My experience with Borg has been positive. It’s fast, effective, and reliable for recovering entire servers and individual files quickly and thoroughly.

Restic

I’ve been observing Restic for some time and initially preferred Borg. Both are similar in approach and functionality, yet Restic, written in Go, has recently made significant improvements, including supporting compression.

Advantages of Restic:

  • Cross-Server Deduplication: Unlike Borg, Restic advises using a single data repository, enhancing deduplication possibilities across different machines. This is especially beneficial in environments with many similar servers.
  • Speed: My tests suggest Restic is faster than Borg.
  • Convenient Navigation: Restic allows you to mount backups in a directory for easy browsing and restoration. Its structure creation process during navigation ensures acceptable performance despite being slightly slower than Borg.
  • Separate Forget and Prune Operations: Restic lets you separate the deletion of old backups (forget) from the actual removal of data (prune), optimizing backup time.
  • Supportive Community: Led by Alexander Neumann, Restic’s community is exceptionally helpful and responsive.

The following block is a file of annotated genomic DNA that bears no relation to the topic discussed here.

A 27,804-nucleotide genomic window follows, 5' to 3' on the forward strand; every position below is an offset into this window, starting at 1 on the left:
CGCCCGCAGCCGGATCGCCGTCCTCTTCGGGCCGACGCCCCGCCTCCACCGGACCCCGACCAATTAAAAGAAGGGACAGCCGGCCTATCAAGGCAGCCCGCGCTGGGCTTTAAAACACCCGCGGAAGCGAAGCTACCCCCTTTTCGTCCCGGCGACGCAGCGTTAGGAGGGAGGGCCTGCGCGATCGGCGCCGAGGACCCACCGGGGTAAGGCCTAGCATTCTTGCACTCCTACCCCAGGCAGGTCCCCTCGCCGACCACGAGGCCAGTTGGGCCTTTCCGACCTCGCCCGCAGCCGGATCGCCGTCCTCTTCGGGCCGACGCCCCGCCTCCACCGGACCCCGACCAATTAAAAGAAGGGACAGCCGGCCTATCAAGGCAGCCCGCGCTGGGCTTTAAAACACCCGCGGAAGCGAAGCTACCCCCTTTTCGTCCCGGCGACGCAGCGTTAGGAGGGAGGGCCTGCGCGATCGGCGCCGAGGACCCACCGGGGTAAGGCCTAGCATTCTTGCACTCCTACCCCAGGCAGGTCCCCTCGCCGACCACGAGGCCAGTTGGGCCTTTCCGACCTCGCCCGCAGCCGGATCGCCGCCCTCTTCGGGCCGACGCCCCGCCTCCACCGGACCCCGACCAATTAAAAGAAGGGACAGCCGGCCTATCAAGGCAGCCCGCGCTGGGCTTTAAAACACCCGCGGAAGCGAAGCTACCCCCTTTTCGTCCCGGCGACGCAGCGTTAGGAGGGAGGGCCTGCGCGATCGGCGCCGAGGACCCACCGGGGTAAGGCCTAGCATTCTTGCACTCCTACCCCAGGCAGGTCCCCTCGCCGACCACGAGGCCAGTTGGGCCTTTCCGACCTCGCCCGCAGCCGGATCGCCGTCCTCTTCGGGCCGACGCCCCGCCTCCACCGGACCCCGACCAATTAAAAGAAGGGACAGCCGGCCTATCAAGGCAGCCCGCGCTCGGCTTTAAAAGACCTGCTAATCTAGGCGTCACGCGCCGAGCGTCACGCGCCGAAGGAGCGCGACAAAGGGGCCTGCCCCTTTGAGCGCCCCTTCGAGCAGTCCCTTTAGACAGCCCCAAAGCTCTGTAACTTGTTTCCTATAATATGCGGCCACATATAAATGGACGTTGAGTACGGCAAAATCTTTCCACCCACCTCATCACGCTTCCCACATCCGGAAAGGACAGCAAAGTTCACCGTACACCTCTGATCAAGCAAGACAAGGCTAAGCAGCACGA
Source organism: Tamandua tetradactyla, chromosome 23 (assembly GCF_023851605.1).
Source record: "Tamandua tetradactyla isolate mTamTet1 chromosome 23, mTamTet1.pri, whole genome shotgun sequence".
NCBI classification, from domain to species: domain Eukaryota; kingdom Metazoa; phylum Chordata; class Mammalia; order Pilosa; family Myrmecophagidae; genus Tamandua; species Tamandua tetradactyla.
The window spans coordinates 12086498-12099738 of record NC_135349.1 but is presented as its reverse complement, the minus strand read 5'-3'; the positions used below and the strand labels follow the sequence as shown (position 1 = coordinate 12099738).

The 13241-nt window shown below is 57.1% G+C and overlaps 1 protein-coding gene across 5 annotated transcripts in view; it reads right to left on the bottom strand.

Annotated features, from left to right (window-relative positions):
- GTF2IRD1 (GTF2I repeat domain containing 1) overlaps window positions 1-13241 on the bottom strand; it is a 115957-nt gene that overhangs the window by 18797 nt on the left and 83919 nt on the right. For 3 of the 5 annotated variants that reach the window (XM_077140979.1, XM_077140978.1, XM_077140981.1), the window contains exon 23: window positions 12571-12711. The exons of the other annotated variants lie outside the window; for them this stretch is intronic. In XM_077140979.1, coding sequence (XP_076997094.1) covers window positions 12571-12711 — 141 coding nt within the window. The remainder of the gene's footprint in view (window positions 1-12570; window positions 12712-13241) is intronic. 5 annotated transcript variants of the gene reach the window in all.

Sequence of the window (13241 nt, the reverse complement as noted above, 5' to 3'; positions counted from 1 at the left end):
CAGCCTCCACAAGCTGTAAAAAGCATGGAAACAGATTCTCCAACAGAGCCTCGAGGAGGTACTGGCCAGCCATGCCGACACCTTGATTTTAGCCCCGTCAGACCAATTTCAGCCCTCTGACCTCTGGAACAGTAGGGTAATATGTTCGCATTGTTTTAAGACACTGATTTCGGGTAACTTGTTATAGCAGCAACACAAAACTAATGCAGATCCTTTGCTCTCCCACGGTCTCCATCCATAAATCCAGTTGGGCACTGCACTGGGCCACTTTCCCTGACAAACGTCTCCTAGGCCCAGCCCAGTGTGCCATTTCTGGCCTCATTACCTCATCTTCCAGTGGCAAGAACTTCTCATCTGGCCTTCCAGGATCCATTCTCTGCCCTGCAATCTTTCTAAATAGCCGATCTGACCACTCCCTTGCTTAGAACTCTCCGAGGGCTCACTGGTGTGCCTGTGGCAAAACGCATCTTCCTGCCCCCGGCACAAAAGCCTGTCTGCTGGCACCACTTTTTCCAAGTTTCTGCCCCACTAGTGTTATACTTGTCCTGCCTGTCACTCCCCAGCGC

Challenges with Restic:

  • Push Solution: Like Borg, Restic operates on a push model.
  • Repository Mounting: Mounting the repository for browsing backups does not return the prompt immediately, requiring a separate shell for navigating backups. This can be inconvenient in emergency situations.

Restic, while not perfect, offers robust and efficient backup solutions, with ongoing improvements and active community support.

Example: Script Used to Back Up My Laptop Using Borg and Restic

Let’s examine a practical example: the script I use for backing up my notebooks. Initially, I verify that the computer is not on battery power and that the backup server is accessible. Then, I lock and create a snapshot using DattoBD, redirecting all outputs to a file in the temporary directory.

Borg:

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#!/bin/bash
PATH="/usr/local/jdk/bin:/usr/local/sbin:/usr/local/bin:/usr/sbin:/usr/bin:/sbin:/bin:/usr/bin/X11:/usr/pkg/bin:/usr/pkg/sbin"
export PATH
server=192.168.2.254
export server
STATE=$(upower -i /org/freedesktop/UPower/devices/battery_BAT0 | grep state | grep discharging)
export STATE
if [[ $STATE == *'discharging'* ]]; then
   exit
fi
if nc -w 10 -z $server 22 2>/dev/null; then
    echo "$server ✓"
else
    echo "$server ✗"
    exit
fi
if mkdir /tmp/backuphappening; then
    echo "Locking succeeded" >&2
else
    echo "Lock failed - exit" >&2
    exit 1
fi
exec > /tmp/borg_backup_log
exec 2>&1
date